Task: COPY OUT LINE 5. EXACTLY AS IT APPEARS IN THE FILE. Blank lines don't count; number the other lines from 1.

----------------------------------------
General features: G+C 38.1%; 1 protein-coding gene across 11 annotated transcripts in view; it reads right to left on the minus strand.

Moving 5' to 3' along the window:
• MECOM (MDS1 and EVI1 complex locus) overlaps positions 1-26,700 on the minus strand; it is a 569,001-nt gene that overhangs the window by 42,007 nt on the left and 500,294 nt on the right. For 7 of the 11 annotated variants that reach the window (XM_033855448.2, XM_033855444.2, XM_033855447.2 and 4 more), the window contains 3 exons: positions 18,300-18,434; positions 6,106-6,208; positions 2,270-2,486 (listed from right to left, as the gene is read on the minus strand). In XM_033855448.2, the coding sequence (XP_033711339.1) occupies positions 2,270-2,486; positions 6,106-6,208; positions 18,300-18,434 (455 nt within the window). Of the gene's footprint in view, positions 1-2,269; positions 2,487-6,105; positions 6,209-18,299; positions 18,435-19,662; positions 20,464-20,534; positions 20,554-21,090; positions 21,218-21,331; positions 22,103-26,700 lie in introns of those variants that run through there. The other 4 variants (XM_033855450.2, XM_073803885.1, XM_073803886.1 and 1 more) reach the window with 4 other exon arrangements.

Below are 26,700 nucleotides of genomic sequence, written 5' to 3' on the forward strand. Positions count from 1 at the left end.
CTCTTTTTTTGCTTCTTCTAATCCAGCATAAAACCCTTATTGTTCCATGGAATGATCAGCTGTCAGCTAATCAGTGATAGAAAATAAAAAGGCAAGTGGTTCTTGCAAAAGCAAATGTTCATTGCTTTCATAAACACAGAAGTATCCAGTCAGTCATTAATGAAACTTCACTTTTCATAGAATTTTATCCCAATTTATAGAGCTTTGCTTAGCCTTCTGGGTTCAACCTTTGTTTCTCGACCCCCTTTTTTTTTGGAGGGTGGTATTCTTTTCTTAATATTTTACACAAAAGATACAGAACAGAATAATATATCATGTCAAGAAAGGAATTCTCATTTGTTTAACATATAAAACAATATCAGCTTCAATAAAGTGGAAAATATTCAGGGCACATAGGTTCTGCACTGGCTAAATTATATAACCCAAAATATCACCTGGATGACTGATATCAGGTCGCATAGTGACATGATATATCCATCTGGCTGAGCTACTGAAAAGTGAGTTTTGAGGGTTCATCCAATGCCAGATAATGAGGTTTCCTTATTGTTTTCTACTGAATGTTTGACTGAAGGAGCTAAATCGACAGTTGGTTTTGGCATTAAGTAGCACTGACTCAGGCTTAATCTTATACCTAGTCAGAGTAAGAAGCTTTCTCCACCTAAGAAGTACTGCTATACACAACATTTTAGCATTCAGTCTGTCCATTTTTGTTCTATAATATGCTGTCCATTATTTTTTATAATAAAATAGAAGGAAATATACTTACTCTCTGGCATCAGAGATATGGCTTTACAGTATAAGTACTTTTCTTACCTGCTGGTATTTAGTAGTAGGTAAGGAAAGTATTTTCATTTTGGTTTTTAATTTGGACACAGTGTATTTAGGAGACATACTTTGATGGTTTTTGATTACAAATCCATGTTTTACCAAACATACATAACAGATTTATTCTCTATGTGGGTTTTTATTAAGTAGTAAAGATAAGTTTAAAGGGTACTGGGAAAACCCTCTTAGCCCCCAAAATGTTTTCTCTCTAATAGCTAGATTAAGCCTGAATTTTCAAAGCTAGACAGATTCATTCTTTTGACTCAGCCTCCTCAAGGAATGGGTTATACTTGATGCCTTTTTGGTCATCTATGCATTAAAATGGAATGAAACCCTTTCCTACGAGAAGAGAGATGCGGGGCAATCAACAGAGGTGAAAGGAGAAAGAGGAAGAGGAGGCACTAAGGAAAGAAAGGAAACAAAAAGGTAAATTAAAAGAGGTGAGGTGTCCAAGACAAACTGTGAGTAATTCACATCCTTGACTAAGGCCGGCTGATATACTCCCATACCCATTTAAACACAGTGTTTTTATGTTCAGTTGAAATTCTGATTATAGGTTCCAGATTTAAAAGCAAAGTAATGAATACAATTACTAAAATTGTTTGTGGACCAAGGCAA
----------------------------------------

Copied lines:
CTCTTTTTTTGCTTCTTCTAATCCAGCATAAAACCCTTATTGTTCCATGGAATGATCAGCTGTCAGCTAATCAGTGATAGAAAATAAAAAGGCAAGTGGTTCTTGCAAAAGCAAATGTTCATTGCTTTCATAAACACAGAAGTATCCAGTCAGTCATTAATGAAACTTCACTTTTCATAGAATTTTATCCCAATTTATAGAGCTTTGCTTAGCCTTCTGGGTTCAACCTTTGTTTCTCGACCCCCTTTTTTTTTGGAGGGTGGTATTCTTTTCTTAATATTTTACACAAAAGATACAGAACAGAATAATATATCATGTCAAGAAAGGAATTCTCATTTGTTTAACATATAAAACAATATCAGCTTCAATAAAGTGGAAAATATTCAGGGCACATAGGTTCTGCACTGGCTAAATTATATAACCCAAAATATCACCTGGATGACTGATATCAGGTCGCATAGTGACATGATATATCCATCTGGCTGAGCTACTGAAAAGTGAGTTTTGAGGGTTCATCCAATGCCAGATAATGAGGTTTCCTTATTGTTTTCTACTGAATGTTTGACTGAAGGAGCTAAATCGACAGTTGGTTTTGGCATTAAGTAGCACTGACTCAGGCTTAATCTTATACCTAGTCAGAGTAAGAAGCTTTCTCCACCTAAGAAGTACTGCTATACACAACATTTTAGCATTCAGTCTGTCCATTTTTGTTCTATAATATGCTGTCCATTATTTTTTATAATAAAATAGAAGGAAATATACTTACTCTCTGGCATCAGAGATATGGCTTTACAGTATAAGTACTTTTCTTACCTGCTGGTATTTAGTAGTAGGTAAGGAAAGTATTTTCATTTTGGTTTTTAATTTGGACACAGTGTATTTAGGAGACATACTTTGATGGTTTTTGATTACAAATCCATGTTTTACCAAACATACATAACAGATTTATTCTCTATGTGGGTTTTTATTAAGTAGTAAAGATAAGTTTAAAGGGTACTGGGAAAACCCTCTTAGCCCCCAAAATGTTTTCTCTCTAATAGCTAGATTAAGCCTGAATTTTCAAAGCTAGACAGATTCATTCTTTTGACTCAGCCTCCTCAAGGAATGGGTTATACTTGATGCCTTTTTGGTCATCTATGCATTAAAATGGAATGAAACCCTTTCCTACGAGAAGAGAGATGCGGGGCAATCAACAGAGGTGAAAGGAGAAAGAGGAAGAGGAGGCACTAAGGAAAGAAAGGAAACAAAAAGGTAAATTAAAAGAGGTGAGGTGTCCAAGACAAACTGTGAGTAATTCACATCCTTGACTAAGGCCGGCTGATATACTCCCATACCCATTTAAACACAGTGTTTTTATGTTCAGTTGAAATTCTGATTATAGGTTCCAGATTTAAAAGCAAAGTAATGAATACAATTACTAAAATTGTTTGTGGACCAAGGCAA